Daniels said that he hoped for more chabadza opportunities on this side of the ocean, particularly as it relates to congregational development in the Baltimore-Washington Conference.

“We have so much to learn from our Zimbabwean partners regarding authentic worship, new church starts, organizing and establishing new faith communities, growing churches and empowering laity for ministry,” he said. “Theirs is a model we can learn from. I look forward to the expanding opportunities that the future will bring to all of us.” 

Daniels is delighted at the growth of the School, which is the fulfillment of a vision.

“History, and the origins of history are so important to me,” he said. “We learn how and why certain things evolved and need to continue, and can trace the beginning of divine purposes and intents when we refuse to lose sight of history and origins. I was there at the beginning in August 1997 when Bishops Felton May and Christopher Jokomo, articulated a vision of what God could do if two episcopal areas separated by the ocean might dare to share their collective resources to make each other’s lives, churches and communities better, through Pastors’ schools and Communities of Shalom training and implementation.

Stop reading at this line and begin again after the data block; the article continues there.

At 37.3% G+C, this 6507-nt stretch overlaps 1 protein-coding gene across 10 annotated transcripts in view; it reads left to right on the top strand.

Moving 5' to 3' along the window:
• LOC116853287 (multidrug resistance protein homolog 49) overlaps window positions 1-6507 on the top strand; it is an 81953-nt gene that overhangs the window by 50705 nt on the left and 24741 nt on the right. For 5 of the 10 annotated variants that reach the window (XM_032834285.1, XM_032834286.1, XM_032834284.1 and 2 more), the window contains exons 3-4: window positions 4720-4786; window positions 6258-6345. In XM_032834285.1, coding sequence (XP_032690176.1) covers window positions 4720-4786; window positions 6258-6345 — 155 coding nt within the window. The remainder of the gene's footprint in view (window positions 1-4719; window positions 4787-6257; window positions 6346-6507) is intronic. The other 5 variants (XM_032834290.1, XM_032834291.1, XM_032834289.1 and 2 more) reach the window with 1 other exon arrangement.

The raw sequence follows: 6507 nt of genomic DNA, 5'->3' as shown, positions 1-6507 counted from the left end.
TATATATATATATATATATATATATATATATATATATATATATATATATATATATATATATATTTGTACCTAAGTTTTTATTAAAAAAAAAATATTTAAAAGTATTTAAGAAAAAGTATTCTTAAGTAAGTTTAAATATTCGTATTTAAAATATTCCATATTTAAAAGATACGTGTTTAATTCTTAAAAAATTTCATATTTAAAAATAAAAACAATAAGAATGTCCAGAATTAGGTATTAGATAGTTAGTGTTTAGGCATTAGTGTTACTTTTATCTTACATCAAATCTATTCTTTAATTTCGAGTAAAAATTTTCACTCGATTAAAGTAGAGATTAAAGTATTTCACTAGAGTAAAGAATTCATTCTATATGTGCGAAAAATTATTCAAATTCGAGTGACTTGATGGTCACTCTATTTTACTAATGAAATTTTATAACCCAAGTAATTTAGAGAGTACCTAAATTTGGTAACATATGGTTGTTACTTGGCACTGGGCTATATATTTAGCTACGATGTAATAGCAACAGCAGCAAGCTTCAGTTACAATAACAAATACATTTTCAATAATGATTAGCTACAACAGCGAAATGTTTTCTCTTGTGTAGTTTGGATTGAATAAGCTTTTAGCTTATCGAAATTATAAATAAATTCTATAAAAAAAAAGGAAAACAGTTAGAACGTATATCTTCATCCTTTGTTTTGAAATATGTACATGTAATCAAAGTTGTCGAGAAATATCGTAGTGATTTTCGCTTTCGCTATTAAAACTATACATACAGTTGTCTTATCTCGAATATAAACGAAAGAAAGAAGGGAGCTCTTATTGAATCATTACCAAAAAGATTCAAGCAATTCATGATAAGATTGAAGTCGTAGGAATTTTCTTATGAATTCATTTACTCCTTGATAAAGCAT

“I was tasked by then Council Director, now retired, Bishop Marcus Matthews to work with him to write the vision and work with the team he established to pull it all together. I saw, witnessed and was an active participant in the movement of the Holy Spirit that solidified all of this in December 1997.

“It’s truly a God thing. Everyone who has joined the effort... gets swept up into what the Holy Spirit is doing amongst us,” Daniels said.

“Lives are changing, communities are being impacted, pastors and churches are strengthened. The Kingdom of God is being built. I want to continue being a part of that,” he said. “My prayer is that through Bishop Easterling’s leadership and vision, this partnership grows and flourishes to heights we’ve not seen nor could possibly comprehend.”